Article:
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Entrevistas

During our recent visit to Kenya, Cultural Survival stopped in Kajiado County to speak to 
Noah Solonka Tompo(Maasai) from Transforming Pastoralist Women Initiative in Kajiado County, Kenya Maasai.
This organization also provides counseling services to Indigenous Youth who are addicted to drugs.
Produced by Shaldon Ferris (Khoisan)
Noah Solonka Tompo(Maasai)
Interviewee
"Anania2" by The Baba Project, used with permission.
"Burn your village to the ground", by The Halluci Nation, used with permission

Indigenous peoples in Itogon, Benguet province, in the Cordillera region of the Philippines, have been struggling against large-scale corporate mining that endangers their ancestral lands, resources, and ways of life for more than a century. Even today, they continue to wait for social justice. The Benguet Corporation, earlier known as Benguet Consolidated Inc— one of the oldest top-producing gold mining companies founded in 1903 initiated the first underground gold mining operations in Antamok in 1907. The corporation expanded its operation to Acupan and Balatok in 1927.

Can language be used as a skill? - The South African Nama Development Association is an organization who is recognizing the value in teaching youth the Nama language, an ancient language spoken by Indigenous Southern African people in Botswana, Namibia, and South Africa.
Produced by Shaldon Ferris (Khoisan)
Interviewee: Lelani Jacobs (Nama)
"LIBRES Y VIVAS " by MARE ADVETENCIA, used with permission.
"Burn your village to the ground", by The Halluci Nation, used with permission

Sound and Soil is a live, collaborative, and experimental performance that took place in Nababeep, South Africa. Situated in the far Northern Cape Province, 50 kms north of Springbok and 65 kms from the Namibian border post Vioolsdrift, the performance included a collaboration with the Nama Stap Dansers from Steinkopf. Craig Beckett from Indigenous Youth Exchange Africa attended the event.
Produced by Shaldon Ferris (Khoisan)
Interviewee Craig Beckett (Naro, Nama)
"Lights in the forest" by Ziibiwan, used with permission.

A year ago, UN human rights experts expressed grave concerns about the continuous encroachment on traditional Maasai lands and housing, accompanied by a lack of transparency in, and consultation with the Maasai Indigenous Peoples, during decision-making and planning.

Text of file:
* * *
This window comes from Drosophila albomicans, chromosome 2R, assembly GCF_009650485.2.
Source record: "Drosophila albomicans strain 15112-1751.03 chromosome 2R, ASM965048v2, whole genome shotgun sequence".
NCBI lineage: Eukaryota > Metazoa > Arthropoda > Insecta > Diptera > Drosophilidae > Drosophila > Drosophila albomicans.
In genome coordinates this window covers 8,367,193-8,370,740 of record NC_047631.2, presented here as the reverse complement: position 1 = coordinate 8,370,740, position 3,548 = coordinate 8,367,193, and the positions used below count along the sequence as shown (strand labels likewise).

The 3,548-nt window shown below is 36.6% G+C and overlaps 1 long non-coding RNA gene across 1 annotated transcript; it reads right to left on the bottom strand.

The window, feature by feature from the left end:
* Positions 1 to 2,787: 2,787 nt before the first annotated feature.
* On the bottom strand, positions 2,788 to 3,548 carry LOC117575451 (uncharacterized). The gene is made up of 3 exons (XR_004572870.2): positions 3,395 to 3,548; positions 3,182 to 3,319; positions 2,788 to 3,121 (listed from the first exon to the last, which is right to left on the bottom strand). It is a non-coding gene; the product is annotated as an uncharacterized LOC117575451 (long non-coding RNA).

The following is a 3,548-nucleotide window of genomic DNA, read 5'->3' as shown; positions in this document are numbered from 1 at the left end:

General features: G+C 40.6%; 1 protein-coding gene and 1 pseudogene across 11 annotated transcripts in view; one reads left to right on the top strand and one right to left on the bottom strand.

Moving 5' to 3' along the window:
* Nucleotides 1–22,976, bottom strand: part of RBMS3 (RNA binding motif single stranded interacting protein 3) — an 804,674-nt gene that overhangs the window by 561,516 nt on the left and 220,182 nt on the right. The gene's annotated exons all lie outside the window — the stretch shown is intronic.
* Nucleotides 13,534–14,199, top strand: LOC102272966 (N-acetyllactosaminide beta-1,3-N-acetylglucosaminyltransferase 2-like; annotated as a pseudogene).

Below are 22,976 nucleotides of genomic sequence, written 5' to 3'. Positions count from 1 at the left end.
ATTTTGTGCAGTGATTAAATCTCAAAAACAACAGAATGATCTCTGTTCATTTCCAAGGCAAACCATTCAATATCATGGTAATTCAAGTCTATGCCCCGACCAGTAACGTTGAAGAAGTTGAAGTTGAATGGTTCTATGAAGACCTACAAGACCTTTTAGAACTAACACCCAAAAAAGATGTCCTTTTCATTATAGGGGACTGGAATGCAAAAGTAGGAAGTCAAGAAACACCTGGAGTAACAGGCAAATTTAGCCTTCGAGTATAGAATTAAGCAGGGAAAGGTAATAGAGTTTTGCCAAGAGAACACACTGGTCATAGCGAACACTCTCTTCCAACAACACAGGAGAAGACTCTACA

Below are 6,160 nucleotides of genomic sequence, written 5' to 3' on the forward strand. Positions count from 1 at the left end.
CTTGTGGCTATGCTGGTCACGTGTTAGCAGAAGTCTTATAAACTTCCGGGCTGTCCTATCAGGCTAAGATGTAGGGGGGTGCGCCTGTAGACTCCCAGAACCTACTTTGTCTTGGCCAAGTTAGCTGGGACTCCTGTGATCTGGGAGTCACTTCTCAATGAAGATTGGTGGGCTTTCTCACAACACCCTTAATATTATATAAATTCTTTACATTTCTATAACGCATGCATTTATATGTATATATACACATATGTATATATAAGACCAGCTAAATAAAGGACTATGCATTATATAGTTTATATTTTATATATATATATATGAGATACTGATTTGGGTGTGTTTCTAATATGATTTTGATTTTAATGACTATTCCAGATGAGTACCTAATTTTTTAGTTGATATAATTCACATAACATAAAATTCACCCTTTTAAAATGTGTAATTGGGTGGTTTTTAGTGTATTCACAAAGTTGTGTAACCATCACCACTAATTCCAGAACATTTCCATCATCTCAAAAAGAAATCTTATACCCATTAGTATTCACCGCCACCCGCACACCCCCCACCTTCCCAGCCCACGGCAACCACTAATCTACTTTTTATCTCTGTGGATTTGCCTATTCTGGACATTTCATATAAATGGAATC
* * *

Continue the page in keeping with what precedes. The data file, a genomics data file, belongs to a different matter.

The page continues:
The Bonn Climate Change Conference took place from June 5th to June 15th, 2023. The conference builds on the mandates that have emerged from COP 27 in Egypt in 2022. Cultural Survival's Edson Krenak attended the conference and spoke to Sele Tagivuni (iTaukei) from Fiji.

Produced by Edson Krenak (Krenak)
Edited by Shaldon Ferris (Khoisan)
Interviewee: Sele Tagivuni  (iTaukei)
"Burn your village to the ground", by The Halluci Nation, used with permission.

The Bonn Climate Change Conference is hosting a large number of mandated events, and continues discussions on issues of critical importance, such as global stocktake, global goal on adaptation, just transition, loss and damage, and the mitigation work program. Cultural Survival's Edson Krenak interviewed Simson Kapembe.

Produced by Edson Krenak (Krenak)
Edited by Shaldon Ferris (Khoisan)
Interviewee: Simson Kapembe (San)
"Burn your village to the ground", by The Halluci Nation, used with permission.

The International Day for Biological Diversity has gained global prominence through the efforts of the United Nations, governments, Indigenous Peoples, local communities, non-governmental organizations, and concerned individuals. Each party has brought its innovative solutions to the biodiversity crisis to the forefront of global conversations on sustainable development. In this radio program, we hear from Aslak Holmberg(Sami) and Giovanni Reyes(Kankaney Igorot).
Produced by Shaldon Ferris (Khoisan)
Image: Canva (free use)

Press freedom is of major concern to Indigenous journalists. They are seeking this freedom so that they can report freely in their communities and their local and national governments. When Indigenous Peoples are facing injustices, it is Indigenous media and journalists who are at the frontlines to tell their stories, but many Indigenous journalists are facing obstacles with regard to free press in their communities. On this World Press Freedom Day, Francine Compton, Associate Director of the Native American Journalists Association speaks to Cultural Survival.

Democracy and justice cannot exist without freedom of expression and freedom of the press. Today, by and large, the mainstream media is owned and controlled by socially and economically powerful people, resulting in a lack of access, voice, and participation of Indigenous Peoples. On the auspicious day of World's Press Freedom Day, Indigenous broadcasters call attention to the right of Indigenous Media, Article 16 of the UN Declaration on the Rights of Indigenous Peoples (UNDRIP).

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